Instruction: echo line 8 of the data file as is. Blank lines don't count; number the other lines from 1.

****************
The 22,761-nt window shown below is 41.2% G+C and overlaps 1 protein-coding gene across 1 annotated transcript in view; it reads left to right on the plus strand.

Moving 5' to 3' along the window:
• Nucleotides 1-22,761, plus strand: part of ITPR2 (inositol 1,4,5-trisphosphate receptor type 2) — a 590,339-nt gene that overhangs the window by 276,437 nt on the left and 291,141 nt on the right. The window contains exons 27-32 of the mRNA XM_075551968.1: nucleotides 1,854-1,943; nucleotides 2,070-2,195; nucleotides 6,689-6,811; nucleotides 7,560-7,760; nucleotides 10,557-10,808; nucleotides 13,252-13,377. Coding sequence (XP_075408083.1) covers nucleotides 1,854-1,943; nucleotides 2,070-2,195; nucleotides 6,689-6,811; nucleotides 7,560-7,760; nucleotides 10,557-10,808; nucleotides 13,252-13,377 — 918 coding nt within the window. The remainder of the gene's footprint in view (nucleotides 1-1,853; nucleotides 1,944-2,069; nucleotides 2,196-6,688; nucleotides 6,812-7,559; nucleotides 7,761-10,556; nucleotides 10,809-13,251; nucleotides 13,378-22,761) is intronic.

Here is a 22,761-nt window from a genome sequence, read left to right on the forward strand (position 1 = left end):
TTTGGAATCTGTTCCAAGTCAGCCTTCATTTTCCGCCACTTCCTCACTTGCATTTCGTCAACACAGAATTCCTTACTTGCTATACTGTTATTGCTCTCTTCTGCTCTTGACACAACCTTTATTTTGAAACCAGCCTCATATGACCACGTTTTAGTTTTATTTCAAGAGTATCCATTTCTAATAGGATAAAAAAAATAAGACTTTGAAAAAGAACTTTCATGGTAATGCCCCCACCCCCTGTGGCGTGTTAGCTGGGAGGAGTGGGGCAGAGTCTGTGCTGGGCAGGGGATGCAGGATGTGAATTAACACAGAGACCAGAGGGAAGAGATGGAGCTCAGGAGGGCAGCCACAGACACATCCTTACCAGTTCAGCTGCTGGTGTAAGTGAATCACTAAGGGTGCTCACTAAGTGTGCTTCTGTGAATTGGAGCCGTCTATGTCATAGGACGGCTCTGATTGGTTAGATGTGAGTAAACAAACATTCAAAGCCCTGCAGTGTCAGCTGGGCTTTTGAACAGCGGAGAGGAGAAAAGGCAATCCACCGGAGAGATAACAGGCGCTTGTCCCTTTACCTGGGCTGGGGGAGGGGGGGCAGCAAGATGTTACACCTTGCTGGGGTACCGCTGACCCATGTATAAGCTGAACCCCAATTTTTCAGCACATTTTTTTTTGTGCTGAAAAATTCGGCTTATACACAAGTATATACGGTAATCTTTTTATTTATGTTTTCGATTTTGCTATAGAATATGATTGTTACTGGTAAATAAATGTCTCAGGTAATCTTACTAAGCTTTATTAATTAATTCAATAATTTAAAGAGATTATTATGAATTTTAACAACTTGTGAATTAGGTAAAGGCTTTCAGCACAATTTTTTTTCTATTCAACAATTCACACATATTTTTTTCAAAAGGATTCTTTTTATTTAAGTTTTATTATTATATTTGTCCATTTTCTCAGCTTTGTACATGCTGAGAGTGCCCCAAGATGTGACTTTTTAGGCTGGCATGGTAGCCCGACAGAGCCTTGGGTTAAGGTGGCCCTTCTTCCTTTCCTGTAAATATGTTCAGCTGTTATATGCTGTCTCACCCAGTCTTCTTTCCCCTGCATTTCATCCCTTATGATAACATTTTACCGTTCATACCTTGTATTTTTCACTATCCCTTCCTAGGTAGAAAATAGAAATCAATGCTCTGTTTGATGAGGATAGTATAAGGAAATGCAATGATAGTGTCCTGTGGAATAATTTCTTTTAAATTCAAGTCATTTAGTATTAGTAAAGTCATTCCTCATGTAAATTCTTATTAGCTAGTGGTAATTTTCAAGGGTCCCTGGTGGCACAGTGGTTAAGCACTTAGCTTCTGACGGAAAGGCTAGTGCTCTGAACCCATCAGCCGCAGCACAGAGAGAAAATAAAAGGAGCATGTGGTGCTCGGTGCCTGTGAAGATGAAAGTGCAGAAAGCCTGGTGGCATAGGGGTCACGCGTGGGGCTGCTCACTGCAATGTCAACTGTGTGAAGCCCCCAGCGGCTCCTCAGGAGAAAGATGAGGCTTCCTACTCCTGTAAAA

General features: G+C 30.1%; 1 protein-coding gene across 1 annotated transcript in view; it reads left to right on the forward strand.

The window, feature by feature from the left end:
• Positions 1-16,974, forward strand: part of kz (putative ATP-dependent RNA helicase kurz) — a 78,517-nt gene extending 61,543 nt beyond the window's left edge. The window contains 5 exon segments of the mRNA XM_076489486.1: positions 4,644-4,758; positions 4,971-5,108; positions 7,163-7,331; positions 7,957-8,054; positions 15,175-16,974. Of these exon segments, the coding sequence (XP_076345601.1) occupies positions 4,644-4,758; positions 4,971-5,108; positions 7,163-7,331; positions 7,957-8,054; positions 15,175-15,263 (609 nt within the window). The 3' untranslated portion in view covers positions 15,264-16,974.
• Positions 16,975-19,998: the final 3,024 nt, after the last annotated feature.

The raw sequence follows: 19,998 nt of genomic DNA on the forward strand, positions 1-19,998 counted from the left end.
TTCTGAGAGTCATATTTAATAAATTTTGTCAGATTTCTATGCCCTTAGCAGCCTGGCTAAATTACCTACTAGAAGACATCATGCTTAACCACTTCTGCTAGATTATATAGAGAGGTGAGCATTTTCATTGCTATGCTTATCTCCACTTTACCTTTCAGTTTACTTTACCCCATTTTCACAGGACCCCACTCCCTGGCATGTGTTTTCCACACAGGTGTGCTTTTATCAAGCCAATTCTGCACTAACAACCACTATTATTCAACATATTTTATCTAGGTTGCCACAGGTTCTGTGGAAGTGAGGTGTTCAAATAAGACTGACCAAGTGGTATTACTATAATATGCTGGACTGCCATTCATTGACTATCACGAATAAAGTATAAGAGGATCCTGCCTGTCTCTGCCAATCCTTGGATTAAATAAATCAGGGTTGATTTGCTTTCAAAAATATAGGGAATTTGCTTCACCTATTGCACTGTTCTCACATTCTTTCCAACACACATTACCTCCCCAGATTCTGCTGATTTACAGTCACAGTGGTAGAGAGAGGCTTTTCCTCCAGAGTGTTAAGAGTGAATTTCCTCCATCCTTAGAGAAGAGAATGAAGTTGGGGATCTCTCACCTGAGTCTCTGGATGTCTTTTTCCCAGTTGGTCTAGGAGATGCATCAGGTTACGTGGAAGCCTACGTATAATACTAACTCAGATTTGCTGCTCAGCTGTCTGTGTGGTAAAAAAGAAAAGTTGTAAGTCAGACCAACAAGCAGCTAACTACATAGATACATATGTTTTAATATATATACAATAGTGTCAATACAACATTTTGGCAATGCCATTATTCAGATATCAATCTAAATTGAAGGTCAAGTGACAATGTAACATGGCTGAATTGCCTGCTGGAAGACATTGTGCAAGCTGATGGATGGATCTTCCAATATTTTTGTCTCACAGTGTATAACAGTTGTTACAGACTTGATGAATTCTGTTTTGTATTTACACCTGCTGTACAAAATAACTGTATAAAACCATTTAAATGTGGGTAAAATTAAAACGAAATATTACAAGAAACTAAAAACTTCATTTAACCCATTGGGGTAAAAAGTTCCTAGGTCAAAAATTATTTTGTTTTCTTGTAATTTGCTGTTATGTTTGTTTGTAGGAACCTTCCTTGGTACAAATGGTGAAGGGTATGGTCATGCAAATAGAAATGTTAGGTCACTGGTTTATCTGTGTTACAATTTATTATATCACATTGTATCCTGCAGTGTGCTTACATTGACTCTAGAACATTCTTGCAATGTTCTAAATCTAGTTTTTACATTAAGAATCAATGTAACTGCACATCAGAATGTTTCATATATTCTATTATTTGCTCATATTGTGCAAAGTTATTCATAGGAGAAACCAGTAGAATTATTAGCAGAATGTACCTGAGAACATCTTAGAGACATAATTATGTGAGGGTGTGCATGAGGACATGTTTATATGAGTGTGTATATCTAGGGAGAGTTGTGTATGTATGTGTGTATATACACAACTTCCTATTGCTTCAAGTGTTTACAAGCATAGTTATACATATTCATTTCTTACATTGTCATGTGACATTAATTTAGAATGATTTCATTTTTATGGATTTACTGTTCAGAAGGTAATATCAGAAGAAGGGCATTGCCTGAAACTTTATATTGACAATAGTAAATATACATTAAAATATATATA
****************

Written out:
• Positions 1-16,974, forward strand: part of kz (putative ATP-dependent RNA helicase kurz) — a 78,517-nt gene extending 61,543 nt beyond the window's left edge. The window contains 5 exon segments of the mRNA XM_076489486.1: positions 4,644-4,758; positions 4,971-5,108; positions 7,163-7,331; positions 7,957-8,054; positions 15,175-16,974. Of these exon segments, the coding sequence (XP_076345601.1) occupies positions 4,644-4,758; positions 4,971-5,108; positions 7,163-7,331; positions 7,957-8,054; positions 15,175-15,263 (609 nt within the window). The 3' untranslated portion in view covers positions 15,264-16,974.